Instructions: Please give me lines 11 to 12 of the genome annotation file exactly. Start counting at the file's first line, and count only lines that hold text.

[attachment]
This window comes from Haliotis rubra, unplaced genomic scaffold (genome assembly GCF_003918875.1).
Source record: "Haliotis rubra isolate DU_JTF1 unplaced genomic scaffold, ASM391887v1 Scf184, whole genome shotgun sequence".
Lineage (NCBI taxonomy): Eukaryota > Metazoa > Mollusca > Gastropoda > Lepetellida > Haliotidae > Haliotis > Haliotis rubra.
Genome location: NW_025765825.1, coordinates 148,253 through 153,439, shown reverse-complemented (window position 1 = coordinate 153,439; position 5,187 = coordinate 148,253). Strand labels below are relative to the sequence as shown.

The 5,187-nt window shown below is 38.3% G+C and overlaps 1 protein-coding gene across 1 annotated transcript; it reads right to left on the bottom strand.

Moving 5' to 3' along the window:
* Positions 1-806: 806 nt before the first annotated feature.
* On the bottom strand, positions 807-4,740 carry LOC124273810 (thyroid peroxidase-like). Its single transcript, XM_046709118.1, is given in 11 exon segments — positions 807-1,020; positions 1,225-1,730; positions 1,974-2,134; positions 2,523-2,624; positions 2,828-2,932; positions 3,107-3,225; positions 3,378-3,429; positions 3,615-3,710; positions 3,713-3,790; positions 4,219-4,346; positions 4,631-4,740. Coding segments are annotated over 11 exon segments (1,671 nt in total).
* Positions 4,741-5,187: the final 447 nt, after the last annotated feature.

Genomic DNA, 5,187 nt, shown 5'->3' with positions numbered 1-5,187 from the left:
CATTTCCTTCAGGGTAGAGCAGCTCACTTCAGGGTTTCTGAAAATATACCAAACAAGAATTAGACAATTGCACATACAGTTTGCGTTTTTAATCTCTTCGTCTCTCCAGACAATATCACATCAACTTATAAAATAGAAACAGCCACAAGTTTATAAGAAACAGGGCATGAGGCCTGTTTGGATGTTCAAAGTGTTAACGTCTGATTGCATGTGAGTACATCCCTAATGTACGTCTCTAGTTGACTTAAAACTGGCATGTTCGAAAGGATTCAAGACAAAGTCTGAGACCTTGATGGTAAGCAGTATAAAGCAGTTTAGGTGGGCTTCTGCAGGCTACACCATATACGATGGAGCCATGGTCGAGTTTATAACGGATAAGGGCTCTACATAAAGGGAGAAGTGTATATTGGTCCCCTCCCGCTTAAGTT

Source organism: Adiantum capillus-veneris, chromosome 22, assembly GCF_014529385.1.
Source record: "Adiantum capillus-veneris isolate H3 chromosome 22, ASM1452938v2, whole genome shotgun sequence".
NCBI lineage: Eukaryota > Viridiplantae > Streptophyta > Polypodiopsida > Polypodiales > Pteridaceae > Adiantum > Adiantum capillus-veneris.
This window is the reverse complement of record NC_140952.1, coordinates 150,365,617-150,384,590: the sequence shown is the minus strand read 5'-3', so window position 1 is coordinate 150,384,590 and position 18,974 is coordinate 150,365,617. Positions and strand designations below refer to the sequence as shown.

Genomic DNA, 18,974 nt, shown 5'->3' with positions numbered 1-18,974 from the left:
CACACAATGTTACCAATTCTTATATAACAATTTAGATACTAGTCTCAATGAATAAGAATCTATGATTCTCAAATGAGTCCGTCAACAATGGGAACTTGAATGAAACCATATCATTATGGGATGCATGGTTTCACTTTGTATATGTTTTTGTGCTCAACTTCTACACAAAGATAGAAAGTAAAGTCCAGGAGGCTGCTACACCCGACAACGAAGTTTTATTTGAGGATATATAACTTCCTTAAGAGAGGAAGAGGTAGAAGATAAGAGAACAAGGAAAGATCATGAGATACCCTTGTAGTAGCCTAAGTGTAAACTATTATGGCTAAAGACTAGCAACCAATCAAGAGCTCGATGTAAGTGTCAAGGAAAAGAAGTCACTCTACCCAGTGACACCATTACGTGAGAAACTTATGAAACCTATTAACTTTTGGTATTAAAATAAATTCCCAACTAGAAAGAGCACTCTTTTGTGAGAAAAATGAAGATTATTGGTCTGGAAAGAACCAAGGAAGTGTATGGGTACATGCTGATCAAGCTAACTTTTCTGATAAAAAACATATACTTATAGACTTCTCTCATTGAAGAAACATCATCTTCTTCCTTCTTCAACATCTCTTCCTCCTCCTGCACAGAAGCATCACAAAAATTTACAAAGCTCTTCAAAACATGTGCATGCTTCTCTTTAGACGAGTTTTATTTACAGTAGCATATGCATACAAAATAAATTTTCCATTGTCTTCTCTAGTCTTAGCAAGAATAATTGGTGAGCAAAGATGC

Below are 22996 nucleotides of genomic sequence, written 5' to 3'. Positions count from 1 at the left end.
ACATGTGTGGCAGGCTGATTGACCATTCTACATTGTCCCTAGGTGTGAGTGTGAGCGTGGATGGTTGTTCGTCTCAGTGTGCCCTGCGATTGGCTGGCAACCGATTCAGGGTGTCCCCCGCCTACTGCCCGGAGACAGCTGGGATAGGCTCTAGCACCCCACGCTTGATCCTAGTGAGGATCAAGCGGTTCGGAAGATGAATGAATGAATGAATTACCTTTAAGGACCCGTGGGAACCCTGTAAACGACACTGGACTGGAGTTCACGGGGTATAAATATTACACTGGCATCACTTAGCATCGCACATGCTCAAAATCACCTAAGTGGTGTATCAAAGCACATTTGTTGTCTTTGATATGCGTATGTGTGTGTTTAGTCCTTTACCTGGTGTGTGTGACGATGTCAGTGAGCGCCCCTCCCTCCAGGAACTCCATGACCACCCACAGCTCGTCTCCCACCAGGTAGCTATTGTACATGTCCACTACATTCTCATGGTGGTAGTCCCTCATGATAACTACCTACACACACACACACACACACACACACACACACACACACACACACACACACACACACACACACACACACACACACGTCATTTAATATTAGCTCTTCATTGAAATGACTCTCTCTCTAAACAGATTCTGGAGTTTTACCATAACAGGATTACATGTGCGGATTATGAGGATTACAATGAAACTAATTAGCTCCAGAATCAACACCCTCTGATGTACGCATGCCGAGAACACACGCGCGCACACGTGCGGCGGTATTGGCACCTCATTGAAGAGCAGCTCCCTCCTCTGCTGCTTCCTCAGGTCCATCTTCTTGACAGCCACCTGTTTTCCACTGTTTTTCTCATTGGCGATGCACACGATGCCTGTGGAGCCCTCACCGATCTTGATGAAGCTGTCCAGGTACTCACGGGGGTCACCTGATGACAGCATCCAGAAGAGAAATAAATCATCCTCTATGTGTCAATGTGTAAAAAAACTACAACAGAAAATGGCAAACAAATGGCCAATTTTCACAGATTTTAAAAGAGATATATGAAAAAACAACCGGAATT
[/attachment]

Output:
CATTTCCTTCAGGGTAGAGCAGCTCACTTCAGGGTTTCTGAAAATATACCAAACAAGAATTAGACAATTGCACATACAGTTTGCGTTTTTAATCTCTTCGTCTCTCCAGACAATATCACATCAACTTATAAAATAGAAACAGCCACAAGTTTATAAGAAACAGGGCATGAGGCCTGTTTGGATGTTCAAAGTGTTAACGTCTGATTGCATGTGAGTACATCCCTAATGTACGTCTCTAGTTGACTTAAAACTGGCATGTTCGAAAGGATTCAAGACAAAGTCTGAGACCTTGATGGTAAGCAGTATAAAGCAGTTTAGGTGGGCTTCTGCAGGCTACACCATATACGATGGAGCCATGGTCGAGTTTATAACGGATAAGGGCTCTACATAAAGGGAGAAGTGTATATTGGTCCCCTCCCGCTTAAGTT

Source organism: Adiantum capillus-veneris, chromosome 22, assembly GCF_014529385.1.